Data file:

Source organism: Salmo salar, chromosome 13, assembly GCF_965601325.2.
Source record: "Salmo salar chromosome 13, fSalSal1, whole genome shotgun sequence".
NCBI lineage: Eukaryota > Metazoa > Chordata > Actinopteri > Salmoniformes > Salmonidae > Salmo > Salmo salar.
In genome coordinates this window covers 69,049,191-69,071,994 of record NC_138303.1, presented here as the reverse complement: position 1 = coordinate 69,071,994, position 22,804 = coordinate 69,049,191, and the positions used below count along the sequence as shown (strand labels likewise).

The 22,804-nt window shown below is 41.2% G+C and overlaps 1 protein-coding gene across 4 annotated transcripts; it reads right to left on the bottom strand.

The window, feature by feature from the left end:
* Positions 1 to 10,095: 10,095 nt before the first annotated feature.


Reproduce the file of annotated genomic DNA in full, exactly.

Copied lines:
Source organism: Salmo salar, chromosome 13, assembly GCF_965601325.2.
Source record: "Salmo salar chromosome 13, fSalSal1, whole genome shotgun sequence".
NCBI lineage: Eukaryota > Metazoa > Chordata > Actinopteri > Salmoniformes > Salmonidae > Salmo > Salmo salar.
In genome coordinates this window covers 69,049,191-69,071,994 of record NC_138303.1, presented here as the reverse complement: position 1 = coordinate 69,071,994, position 22,804 = coordinate 69,049,191, and the positions used below count along the sequence as shown (strand labels likewise).

The 22,804-nt window shown below is 41.2% G+C and overlaps 1 protein-coding gene across 4 annotated transcripts; it reads right to left on the bottom strand.

The window, feature by feature from the left end:
* Positions 1 to 10,095: 10,095 nt before the first annotated feature.